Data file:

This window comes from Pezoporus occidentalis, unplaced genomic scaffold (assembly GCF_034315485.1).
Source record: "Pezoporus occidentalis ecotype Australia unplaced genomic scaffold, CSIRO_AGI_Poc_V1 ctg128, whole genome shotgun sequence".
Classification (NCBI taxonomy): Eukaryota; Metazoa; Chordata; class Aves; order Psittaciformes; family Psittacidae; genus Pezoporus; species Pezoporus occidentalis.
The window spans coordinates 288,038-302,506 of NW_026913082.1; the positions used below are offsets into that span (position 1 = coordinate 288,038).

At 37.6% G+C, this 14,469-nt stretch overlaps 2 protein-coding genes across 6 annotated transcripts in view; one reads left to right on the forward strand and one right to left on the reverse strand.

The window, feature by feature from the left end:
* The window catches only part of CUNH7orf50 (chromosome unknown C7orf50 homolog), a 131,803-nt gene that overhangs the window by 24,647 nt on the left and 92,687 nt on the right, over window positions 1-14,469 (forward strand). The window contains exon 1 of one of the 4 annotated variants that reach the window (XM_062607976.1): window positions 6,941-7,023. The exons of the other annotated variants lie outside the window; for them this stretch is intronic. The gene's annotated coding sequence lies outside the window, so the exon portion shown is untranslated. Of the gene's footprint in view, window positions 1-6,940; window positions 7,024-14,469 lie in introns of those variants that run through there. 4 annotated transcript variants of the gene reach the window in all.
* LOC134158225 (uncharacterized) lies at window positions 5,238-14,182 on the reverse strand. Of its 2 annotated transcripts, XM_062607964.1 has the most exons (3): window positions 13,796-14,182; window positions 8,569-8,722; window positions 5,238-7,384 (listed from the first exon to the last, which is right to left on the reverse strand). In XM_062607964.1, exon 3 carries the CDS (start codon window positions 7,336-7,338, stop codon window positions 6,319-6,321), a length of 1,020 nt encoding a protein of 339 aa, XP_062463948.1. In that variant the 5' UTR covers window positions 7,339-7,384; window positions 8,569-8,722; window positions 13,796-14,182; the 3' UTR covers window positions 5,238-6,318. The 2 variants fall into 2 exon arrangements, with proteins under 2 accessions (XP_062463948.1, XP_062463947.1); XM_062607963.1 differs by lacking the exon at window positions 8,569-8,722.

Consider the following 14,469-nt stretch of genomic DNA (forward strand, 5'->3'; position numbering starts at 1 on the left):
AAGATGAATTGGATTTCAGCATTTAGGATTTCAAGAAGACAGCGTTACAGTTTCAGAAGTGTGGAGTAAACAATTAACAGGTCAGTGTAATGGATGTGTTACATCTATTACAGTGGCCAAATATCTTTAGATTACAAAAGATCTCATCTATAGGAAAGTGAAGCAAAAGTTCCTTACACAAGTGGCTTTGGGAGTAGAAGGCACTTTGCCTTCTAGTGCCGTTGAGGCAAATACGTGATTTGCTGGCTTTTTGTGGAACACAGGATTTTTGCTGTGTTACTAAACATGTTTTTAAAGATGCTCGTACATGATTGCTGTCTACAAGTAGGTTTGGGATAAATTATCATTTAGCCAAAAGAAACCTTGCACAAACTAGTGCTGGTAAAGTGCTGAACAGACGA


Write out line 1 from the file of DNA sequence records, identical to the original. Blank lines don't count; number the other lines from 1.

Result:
This window comes from Pezoporus occidentalis, unplaced genomic scaffold (assembly GCF_034315485.1).